We are at the dawn of a new Egypt. A free and democratic society, at peace with itself and with its neighbors, will be a bulwark of stability in the Middle East and a worthy partner in the international community. The rebirth of Egypt represents the hope of a new era in which Arab society, Muslim culture and the Middle East are no longer viewed through the lens of war and radicalism, but as contributors to the forward march of humanity, modernized by advanced science and technology, enriched by our diversity of art and culture and united by shared universal values.
We have nothing to fear but the shadow of a repressive past.
By: Mohamed ElBaradei, Op-Ed Contributor, The New York Times-February 11, 2011
Circulating through the streets of Cairo tonight, with families packed into cars honking their horns in celebration and everyone strolling to Tahrir Square, I heard so many celebratory chants, but none more accurate and powerful in its simplicity than this one: “The people of Egypt made the regime step down.’’
The overwhelming sense of personal empowerment here, by a people so long kept down and underestimated by their own government was a sight to behold.
Tomorrow we can all talk about how hard this transition will be, how many pitfalls and uncertainties lie ahead for Egypt, but to be in Tahrir Square tonight, to feel the energy and pride of a people taking back the keys to their country and their future from a tired old dictator, was a privilege. As a group of men who had commandeered a horse and buggy bellowed as they crossed the Nile Bridge: “Hold your head up high. You are Egyptians.’’
My guess right now is that there are a lot of worried kings and autocrats tonight – from North Africa to Burma to Beijing. And it is not simply because a dictator has been brought down by his people. That has happened before. It is because the way it was done is so easy to emulate. What made this Egyptian democracy movement so powerful is its legitimacy.
It was started by youth and enabled by Facebook and Twitter. It was completely non-violent and only resorted to stone-throwing when faced with attacks by regime thugs. It drew on every segment of the Egyptian population. There was a huge flag in Tahrir Square today with a Muslim crescent moon and a Christian cross inside it. And most of all, it had no outside help.
In some ways, President Barack Obama did the Egyptian revolution a great favor by never fully endorsing it and never even getting his act together for how to deal with it. This meant in the end that Egyptians know they did this for themselves by themselves – with nothing but their own willpower, unity and creativity.
This was a total do-it-yourself revolution. This means that anyone in the neighborhood can copy it by dialing 1-800-Tahrir Square. And that is why my favorite chant of all that I heard coming back from Tahrir tonight was directed at the leader next door, Muammar el-Qaddafi of Libya. It said, “We don’t leave Tahrir until Qadaffi leaves office.’’ Hello Tripoli, Cairo calling.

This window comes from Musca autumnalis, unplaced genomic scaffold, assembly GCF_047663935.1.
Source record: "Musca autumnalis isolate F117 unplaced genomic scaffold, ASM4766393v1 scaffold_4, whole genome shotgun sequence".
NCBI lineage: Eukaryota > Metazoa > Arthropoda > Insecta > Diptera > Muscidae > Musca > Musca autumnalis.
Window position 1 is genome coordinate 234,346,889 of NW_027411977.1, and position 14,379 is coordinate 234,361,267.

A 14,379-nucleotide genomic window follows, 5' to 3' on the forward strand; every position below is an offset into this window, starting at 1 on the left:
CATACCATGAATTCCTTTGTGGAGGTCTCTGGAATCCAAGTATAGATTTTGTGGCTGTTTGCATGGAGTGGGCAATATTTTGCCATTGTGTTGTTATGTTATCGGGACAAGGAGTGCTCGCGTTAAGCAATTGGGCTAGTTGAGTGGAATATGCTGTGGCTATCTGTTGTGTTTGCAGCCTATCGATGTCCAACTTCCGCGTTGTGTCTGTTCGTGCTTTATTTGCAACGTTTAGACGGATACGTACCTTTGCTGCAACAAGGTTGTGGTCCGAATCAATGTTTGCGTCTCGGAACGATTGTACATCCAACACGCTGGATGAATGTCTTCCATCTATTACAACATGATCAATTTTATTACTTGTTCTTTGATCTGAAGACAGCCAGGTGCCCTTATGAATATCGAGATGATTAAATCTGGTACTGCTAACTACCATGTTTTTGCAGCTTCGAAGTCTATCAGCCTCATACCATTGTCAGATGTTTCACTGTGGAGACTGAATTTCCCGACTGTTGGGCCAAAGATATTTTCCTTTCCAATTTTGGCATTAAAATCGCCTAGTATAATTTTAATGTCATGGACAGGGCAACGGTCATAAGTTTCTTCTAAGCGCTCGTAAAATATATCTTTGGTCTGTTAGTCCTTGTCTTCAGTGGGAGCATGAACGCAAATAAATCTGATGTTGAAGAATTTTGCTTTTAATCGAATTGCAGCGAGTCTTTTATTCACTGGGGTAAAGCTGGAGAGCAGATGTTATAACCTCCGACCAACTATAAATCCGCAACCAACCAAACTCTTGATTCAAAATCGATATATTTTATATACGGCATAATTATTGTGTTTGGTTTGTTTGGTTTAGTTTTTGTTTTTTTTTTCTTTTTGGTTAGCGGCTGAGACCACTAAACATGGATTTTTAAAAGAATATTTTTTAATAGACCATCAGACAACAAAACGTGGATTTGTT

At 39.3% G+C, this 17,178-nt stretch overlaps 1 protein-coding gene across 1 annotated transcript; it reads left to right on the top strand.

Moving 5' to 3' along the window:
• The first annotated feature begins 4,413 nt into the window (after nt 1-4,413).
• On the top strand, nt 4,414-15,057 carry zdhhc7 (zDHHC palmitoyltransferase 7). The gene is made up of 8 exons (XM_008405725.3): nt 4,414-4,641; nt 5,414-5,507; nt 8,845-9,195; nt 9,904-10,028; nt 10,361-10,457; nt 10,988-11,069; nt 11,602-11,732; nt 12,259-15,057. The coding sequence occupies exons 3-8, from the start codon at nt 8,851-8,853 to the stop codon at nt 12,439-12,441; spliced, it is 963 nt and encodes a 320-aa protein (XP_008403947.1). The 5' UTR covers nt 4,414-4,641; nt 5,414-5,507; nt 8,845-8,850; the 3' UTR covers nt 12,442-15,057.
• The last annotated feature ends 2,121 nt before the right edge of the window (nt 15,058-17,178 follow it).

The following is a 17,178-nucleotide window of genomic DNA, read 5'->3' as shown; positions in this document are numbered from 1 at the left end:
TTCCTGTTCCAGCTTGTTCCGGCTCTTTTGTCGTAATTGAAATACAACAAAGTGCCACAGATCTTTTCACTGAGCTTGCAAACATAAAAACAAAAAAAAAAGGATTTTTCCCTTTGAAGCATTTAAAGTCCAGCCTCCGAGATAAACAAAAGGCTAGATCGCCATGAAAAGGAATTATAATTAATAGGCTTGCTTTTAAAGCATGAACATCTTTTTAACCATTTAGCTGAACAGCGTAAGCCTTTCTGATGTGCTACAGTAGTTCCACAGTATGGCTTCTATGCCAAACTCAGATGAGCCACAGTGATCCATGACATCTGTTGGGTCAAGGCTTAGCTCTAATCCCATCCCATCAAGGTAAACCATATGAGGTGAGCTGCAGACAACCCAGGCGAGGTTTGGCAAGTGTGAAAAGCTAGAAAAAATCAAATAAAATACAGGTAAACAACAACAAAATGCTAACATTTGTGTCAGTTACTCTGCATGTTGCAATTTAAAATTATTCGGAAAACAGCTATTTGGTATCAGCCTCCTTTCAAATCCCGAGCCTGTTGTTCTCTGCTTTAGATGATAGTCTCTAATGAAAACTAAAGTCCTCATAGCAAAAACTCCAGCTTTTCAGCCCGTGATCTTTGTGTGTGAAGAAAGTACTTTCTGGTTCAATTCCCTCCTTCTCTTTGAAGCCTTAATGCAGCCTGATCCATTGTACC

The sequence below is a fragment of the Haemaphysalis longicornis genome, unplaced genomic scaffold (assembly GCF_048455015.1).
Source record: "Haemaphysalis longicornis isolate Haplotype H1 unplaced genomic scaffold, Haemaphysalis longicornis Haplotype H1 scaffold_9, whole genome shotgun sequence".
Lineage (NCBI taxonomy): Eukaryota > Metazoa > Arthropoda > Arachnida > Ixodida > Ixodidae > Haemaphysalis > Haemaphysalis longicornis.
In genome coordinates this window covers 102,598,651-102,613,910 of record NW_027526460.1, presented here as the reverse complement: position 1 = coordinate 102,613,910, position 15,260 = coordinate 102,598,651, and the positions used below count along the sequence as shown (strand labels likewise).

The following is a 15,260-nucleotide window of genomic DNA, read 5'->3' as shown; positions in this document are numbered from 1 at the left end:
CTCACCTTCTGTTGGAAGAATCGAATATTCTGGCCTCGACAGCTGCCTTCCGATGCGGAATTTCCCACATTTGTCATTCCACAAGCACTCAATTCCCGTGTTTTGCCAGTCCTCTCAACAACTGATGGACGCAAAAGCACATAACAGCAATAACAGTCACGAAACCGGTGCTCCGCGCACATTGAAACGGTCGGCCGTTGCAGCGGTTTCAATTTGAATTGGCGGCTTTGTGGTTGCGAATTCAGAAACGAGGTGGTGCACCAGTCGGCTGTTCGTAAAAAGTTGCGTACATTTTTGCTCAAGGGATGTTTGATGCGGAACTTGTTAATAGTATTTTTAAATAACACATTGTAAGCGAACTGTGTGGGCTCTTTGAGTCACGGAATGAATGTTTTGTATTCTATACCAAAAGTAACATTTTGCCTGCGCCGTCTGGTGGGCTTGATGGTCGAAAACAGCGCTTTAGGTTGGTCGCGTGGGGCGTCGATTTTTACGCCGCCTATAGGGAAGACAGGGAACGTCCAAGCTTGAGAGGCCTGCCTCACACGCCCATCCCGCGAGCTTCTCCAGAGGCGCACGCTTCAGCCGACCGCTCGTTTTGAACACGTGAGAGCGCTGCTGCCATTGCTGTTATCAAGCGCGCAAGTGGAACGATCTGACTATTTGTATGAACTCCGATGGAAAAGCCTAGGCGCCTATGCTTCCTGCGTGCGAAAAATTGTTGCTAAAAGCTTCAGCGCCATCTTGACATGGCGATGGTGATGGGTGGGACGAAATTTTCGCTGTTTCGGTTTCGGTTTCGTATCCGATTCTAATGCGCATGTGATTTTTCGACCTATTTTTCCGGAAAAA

In many ways, what we have witnessed in Egypt today is the real decolonization of this country. That is, after the British left Egypt, the country was ruled by an incompetent king and then, since 1952, by a stifling, top-down military dictatorship. For the first time in modern history, “Egypt is truly in the hands of its own people,’’ remarked Egyptian political scientist Maamoun Fandy.
And the sense of liberation is profound, or as another sign in Tahrir said: “Mubarak, if you are Pharaoh, we are all Moses.’’
Egypt has always been the center of gravity of the Arab world and because it drifted these past 30 years, so too did the whole Arab world. One can only hope with this liberation that Egypt can now start to catch up with history and become a leading model for Arab development. If it does, others will follow. If it does, the Arab world will have two emotional hearts, not just one.
There will always be Mecca in Saudi Arabia, where Muslims will make the pilgrimage to be closer to God. And there will be Tahrir Square, where people will come to touch freedom. For that to happen, though, Egypt will have to take this freedom it just earned and run with it – to show that it really can improve the lives of an entire nation. That will not be easy, and it will not happen overnight.
This country has a lot of catching up to do. But if Egyptians show just half the creativity, solidarity and determination in the next year of nation-building that they showed in Tahrir Square these last 18 days, they just might pull this off.
By: Thomas L. Friedman, Op-Ed Contributor, The New York Times, February 11, 2011